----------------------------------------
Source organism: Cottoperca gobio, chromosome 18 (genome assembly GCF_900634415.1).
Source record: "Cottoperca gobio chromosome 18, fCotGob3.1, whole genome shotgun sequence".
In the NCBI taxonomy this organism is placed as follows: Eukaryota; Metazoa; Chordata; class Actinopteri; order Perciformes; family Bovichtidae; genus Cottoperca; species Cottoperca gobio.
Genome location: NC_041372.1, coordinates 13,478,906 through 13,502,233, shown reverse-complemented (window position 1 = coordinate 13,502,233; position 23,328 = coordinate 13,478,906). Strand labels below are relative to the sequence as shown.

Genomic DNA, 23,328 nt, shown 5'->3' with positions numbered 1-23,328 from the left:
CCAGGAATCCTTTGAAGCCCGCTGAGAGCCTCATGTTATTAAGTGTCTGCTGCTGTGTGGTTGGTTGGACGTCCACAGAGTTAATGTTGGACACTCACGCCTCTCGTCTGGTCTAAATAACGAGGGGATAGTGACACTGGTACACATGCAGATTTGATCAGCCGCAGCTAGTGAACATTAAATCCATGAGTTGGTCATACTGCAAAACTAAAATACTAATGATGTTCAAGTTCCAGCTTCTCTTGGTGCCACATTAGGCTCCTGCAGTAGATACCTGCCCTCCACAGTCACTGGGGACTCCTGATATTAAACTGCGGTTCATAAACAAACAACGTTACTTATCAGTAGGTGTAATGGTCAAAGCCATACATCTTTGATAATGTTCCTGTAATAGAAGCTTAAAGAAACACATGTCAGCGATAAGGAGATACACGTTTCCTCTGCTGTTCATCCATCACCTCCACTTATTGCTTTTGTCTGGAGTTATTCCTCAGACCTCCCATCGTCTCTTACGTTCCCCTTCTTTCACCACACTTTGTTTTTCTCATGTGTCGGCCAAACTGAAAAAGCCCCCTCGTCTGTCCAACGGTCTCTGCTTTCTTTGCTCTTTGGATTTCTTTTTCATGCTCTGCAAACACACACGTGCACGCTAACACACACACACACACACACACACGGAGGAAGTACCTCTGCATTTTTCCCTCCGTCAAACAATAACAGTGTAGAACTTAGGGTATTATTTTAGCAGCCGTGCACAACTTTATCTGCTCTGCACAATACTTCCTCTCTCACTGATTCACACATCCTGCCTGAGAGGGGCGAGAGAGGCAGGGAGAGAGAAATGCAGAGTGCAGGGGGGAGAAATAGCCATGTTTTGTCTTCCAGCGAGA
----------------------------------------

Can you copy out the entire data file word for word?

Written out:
Source organism: Cottoperca gobio, chromosome 18 (genome assembly GCF_900634415.1).
Source record: "Cottoperca gobio chromosome 18, fCotGob3.1, whole genome shotgun sequence".
In the NCBI taxonomy this organism is placed as follows: Eukaryota; Metazoa; Chordata; class Actinopteri; order Perciformes; family Bovichtidae; genus Cottoperca; species Cottoperca gobio.
Genome location: NC_041372.1, coordinates 13,478,906 through 13,502,233, shown reverse-complemented (window position 1 = coordinate 13,502,233; position 23,328 = coordinate 13,478,906). Strand labels below are relative to the sequence as shown.

Genomic DNA, 23,328 nt, shown 5'->3' with positions numbered 1-23,328 from the left:
CCAGGAATCCTTTGAAGCCCGCTGAGAGCCTCATGTTATTAAGTGTCTGCTGCTGTGTGGTTGGTTGGACGTCCACAGAGTTAATGTTGGACACTCACGCCTCTCGTCTGGTCTAAATAACGAGGGGATAGTGACACTGGTACACATGCAGATTTGATCAGCCGCAGCTAGTGAACATTAAATCCATGAGTTGGTCATACTGCAAAACTAAAATACTAATGATGTTCAAGTTCCAGCTTCTCTTGGTGCCACATTAGGCTCCTGCAGTAGATACCTGCCCTCCACAGTCACTGGGGACTCCTGATATTAAACTGCGGTTCATAAACAAACAACGTTACTTATCAGTAGGTGTAATGGTCAAAGCCATACATCTTTGATAATGTTCCTGTAATAGAAGCTTAAAGAAACACATGTCAGCGATAAGGAGATACACGTTTCCTCTGCTGTTCATCCATCACCTCCACTTATTGCTTTTGTCTGGAGTTATTCCTCAGACCTCCCATCGTCTCTTACGTTCCCCTTCTTTCACCACACTTTGTTTTTCTCATGTGTCGGCCAAACTGAAAAAGCCCCCTCGTCTGTCCAACGGTCTCTGCTTTCTTTGCTCTTTGGATTTCTTTTTCATGCTCTGCAAACACACACGTGCACGCTAACACACACACACACACACACACACGGAGGAAGTACCTCTGCATTTTTCCCTCCGTCAAACAATAACAGTGTAGAACTTAGGGTATTATTTTAGCAGCCGTGCACAACTTTATCTGCTCTGCACAATACTTCCTCTCTCACTGATTCACACATCCTGCCTGAGAGGGGCGAGAGAGGCAGGGAGAGAGAAATGCAGAGTGCAGGGGGGAGAAATAGCCATGTTTTGTCTTCCAGCGAGA